The enemies of writing-THE HINDU-27-01-2020
New fears among repatriates:
They are victims of policies adopted by the Governments of Sri Lanka and India. The report documents not only the uncertain migratory journey from the hills of central Sri Lanka to the plantation regions of Tamil Nadu, but also the arbitrariness with which the state apparatus decided who can opt for which citizenship. A recurring subject during my reporting days was the statelessness in Sri Lanka among the ‘up-country Tamils’, an euphemism for describing a huge section of the population who were brought as indentured labour to plant extensive cash crops in Sri Lanka. The plight of the up-country Tamils in Sri Lanka reminds us that policies cannot be made on the basis of the whims of leaders.
The Sirimavo-Shastri Pact divided the stateless people on a ratio of seven is to four between India and Sri Lanka, respectively. Of the 9.75 lakh stateless persons, 5.25 lakh were to be repatriated to India, while 3 lakh were to be granted Sri Lankan citizenship. I remember how the founder of the Ceylon Workers’ Congress, Saumiyamoorthy Thondaman, tried to address the multiple issues that flowed from the ignominy of being stateless and finally persuaded the Sri Lankan government to grant citizenship to people who remained in Sri Lanka. One of the issues I had to confront at that time was dealing with policymakers who failed to distinguish between the repatriates, who were in India because of an agreement between the two nation states, and the Sri Lankan Tamils, who had come as refugees fleeing violence.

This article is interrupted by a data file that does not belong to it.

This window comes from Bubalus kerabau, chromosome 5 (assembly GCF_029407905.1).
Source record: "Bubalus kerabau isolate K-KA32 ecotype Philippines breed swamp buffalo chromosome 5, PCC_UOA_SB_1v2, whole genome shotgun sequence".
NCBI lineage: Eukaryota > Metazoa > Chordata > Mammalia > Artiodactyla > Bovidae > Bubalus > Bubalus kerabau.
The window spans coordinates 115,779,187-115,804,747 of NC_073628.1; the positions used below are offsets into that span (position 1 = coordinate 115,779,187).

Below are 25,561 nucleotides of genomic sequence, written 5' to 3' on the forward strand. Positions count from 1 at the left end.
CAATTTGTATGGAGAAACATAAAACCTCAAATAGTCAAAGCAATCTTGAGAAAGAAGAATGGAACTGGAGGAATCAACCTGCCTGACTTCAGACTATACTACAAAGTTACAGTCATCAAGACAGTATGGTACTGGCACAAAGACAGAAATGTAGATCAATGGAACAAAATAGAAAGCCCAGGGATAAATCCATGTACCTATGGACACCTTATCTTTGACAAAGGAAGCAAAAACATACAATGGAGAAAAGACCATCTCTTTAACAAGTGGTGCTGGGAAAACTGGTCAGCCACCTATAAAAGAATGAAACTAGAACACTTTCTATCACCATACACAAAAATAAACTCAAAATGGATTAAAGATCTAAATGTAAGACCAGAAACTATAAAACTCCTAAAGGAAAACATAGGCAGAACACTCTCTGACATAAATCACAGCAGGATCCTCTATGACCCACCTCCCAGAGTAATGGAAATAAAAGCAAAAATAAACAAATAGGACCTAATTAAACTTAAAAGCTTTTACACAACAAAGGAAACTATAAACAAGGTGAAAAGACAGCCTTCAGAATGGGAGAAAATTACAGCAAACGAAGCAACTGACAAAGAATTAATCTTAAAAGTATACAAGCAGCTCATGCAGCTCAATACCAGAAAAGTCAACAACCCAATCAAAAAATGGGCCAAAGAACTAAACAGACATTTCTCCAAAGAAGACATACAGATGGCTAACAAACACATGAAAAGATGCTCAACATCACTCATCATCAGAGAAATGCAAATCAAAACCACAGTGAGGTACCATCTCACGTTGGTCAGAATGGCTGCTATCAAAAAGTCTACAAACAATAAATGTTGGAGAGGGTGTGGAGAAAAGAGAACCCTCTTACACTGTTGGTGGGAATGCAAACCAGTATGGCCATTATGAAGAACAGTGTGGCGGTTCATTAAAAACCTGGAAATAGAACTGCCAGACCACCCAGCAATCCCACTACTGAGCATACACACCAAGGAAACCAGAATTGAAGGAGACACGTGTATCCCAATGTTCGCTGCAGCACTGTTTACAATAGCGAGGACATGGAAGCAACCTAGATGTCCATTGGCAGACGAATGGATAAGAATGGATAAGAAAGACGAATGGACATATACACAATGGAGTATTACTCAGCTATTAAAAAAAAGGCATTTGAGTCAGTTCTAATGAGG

It remains a poignant reminder that whenever Union governments come up with a systemically flawed policy, it is the State governments that have to pay a higher price.
Journalism, an early warning system:
Mr. Packer makes a distinction between politicians, and activists and writers, which includes journalists. He argues that the former are representatives, while writers “are individuals whose job is to find language that can cross the unfathomable gap separating us from one another”. He asked writers and journalists to consciously shun the thought police because a writer who carries the thought police in his head ends up producing words that soon become lifeless. Long-form reportage gives journalists space to both confront the enemies of writing and expose policy-induced tragedies, which are on the rise.